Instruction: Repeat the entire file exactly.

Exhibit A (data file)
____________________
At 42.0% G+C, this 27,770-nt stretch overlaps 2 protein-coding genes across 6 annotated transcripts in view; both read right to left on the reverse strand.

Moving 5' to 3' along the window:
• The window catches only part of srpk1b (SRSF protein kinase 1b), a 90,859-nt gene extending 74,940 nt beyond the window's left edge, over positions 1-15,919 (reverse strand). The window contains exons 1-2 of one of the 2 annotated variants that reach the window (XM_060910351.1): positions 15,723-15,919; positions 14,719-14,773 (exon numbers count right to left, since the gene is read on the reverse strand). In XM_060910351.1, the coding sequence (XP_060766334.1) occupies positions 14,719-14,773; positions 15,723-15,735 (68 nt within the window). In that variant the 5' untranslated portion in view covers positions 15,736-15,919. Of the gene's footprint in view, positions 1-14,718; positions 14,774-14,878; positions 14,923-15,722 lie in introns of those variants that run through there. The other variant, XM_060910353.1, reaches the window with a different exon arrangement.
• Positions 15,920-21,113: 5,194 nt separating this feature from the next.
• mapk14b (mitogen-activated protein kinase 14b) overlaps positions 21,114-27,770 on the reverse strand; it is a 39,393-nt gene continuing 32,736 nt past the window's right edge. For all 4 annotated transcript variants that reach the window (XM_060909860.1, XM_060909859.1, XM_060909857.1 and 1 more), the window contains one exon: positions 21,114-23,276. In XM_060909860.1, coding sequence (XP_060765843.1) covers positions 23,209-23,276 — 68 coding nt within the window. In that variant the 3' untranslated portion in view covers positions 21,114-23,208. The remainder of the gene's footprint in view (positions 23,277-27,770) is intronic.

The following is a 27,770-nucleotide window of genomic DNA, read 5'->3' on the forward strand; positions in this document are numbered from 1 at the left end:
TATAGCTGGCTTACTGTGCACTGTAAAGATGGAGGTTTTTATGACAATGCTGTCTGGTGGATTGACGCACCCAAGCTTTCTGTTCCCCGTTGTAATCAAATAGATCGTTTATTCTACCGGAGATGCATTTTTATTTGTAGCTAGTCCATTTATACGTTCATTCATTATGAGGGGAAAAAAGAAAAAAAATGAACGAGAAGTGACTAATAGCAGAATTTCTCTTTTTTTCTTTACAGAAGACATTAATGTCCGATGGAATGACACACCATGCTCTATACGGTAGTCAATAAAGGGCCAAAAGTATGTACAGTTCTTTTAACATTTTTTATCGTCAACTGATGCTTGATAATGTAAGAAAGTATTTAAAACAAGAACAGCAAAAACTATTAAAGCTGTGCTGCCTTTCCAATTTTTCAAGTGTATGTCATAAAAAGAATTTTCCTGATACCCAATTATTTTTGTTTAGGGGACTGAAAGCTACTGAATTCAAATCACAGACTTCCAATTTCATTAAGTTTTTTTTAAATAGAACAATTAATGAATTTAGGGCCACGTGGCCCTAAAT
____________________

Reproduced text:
At 42.0% G+C, this 27,770-nt stretch overlaps 2 protein-coding genes across 6 annotated transcripts in view; both read right to left on the reverse strand.

Moving 5' to 3' along the window:
• The window catches only part of srpk1b (SRSF protein kinase 1b), a 90,859-nt gene extending 74,940 nt beyond the window's left edge, over positions 1-15,919 (reverse strand). The window contains exons 1-2 of one of the 2 annotated variants that reach the window (XM_060910351.1): positions 15,723-15,919; positions 14,719-14,773 (exon numbers count right to left, since the gene is read on the reverse strand). In XM_060910351.1, the coding sequence (XP_060766334.1) occupies positions 14,719-14,773; positions 15,723-15,735 (68 nt within the window). In that variant the 5' untranslated portion in view covers positions 15,736-15,919. Of the gene's footprint in view, positions 1-14,718; positions 14,774-14,878; positions 14,923-15,722 lie in introns of those variants that run through there. The other variant, XM_060910353.1, reaches the window with a different exon arrangement.
• Positions 15,920-21,113: 5,194 nt separating this feature from the next.
• mapk14b (mitogen-activated protein kinase 14b) overlaps positions 21,114-27,770 on the reverse strand; it is a 39,393-nt gene continuing 32,736 nt past the window's right edge. For all 4 annotated transcript variants that reach the window (XM_060909860.1, XM_060909859.1, XM_060909857.1 and 1 more), the window contains one exon: positions 21,114-23,276. In XM_060909860.1, coding sequence (XP_060765843.1) covers positions 23,209-23,276 — 68 coding nt within the window. In that variant the 3' untranslated portion in view covers positions 21,114-23,208. The remainder of the gene's footprint in view (positions 23,277-27,770) is intronic.

The following is a 27,770-nucleotide window of genomic DNA, read 5'->3' on the forward strand; positions in this document are numbered from 1 at the left end:
TATAGCTGGCTTACTGTGCACTGTAAAGATGGAGGTTTTTATGACAATGCTGTCTGGTGGATTGACGCACCCAAGCTTTCTGTTCCCCGTTGTAATCAAATAGATCGTTTATTCTACCGGAGATGCATTTTTATTTGTAGCTAGTCCATTTATACGTTCATTCATTATGAGGGGAAAAAAGAAAAAAAATGAACGAGAAGTGACTAATAGCAGAATTTCTCTTTTTTTCTTTACAGAAGACATTAATGTCCGATGGAATGACACACCATGCTCTATACGGTAGTCAATAAAGGGCCAAAAGTATGTACAGTTCTTTTAACATTTTTTATCGTCAACTGATGCTTGATAATGTAAGAAAGTATTTAAAACAAGAACAGCAAAAACTATTAAAGCTGTGCTGCCTTTCCAATTTTTCAAGTGTATGTCATAAAAAGAATTTTCCTGATACCCAATTATTTTTGTTTAGGGGACTGAAAGCTACTGAATTCAAATCACAGACTTCCAATTTCATTAAGTTTTTTTTAAATAGAACAATTAATGAATTTAGGGCCACGTGGCCCTAAAT